Imagine that you're conducting a Google Search for "Beatles" -- but mysteriously, the only results you receive are links to official, authorized pages for their song downloads and related corporate promotional materials. Or perhaps you enter a search for "Rick Santorum" -- but the search results are all links to pages on his official campaign website. Maybe a simple query regarding "John F. Kennedy" provides lots of details about his official presidential papers, but not a single link to information about his reported extramarital activities that we know about today. Or do we know about them? After all, if they're not in the search results, perhaps they don't exist. Right?
Wrong! But there are governments, individuals, and organizations who would very much like to make "disappearing search results" scenarios come true on a vast scale, creating a new form of censorship that would make previous censorship efforts -- on and off the Internet -- pale by comparison.
We know that search engines like Google are required to abide by valid, legal orders concerning the removal of search results. To date, these have been relatively limited in terms of scope, though there are already many egregious examples of what most of us would probably agree are inappropriate takedown orders.
The thankfully now moribund SOPA and PIPA legislation would likely have mandated the removal of search results involving the location of materials that the MPAA, RIAA, and other groups felt were illicit, and in the process would have done enormously wide damages across the Net.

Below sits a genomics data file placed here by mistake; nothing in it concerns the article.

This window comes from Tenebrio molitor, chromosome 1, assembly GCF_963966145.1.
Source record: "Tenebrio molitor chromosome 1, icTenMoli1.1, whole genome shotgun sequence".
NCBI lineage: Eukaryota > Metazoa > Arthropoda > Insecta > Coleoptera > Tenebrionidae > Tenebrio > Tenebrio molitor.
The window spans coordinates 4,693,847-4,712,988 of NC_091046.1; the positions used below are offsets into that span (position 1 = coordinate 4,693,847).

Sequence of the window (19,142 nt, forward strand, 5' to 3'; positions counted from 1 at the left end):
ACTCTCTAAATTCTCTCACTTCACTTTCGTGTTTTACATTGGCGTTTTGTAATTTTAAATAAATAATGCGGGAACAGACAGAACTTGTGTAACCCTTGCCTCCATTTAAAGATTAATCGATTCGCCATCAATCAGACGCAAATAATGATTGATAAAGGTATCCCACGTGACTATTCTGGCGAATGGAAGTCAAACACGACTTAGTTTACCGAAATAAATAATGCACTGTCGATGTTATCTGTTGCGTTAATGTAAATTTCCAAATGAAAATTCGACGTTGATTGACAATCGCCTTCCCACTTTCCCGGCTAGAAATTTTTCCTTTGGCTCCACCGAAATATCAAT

But at least SOPA/PIPA supporters weren't trying to erase from memory even the existence of those songs and films! They obviously didn't want us to forget that The Beatles were a great group, or that "Citizen Kane" is a wonderful film.
Today though, governments around the world and allied pressure groups, especially in Europe but also elsewhere, even here in the U.S., are pushing a dangerous censorship concept much more akin to Stalin's alteration and censorship of photos than to even the controls envisioned by SOPA and PIPA.
Generally called the "right to be forgotten" (RTBF), this ultimately insidious concept embodies the view that governments, corporations, other organizations -- and individuals -- should have what amounts to absolute control over related publicly available information, especially in search engine results.
Note that our key words here are "publicly available." By and large we're not talking about private data, we're talking about information on public websites that particular individuals or other entities would prefer didn't show up in associated search results.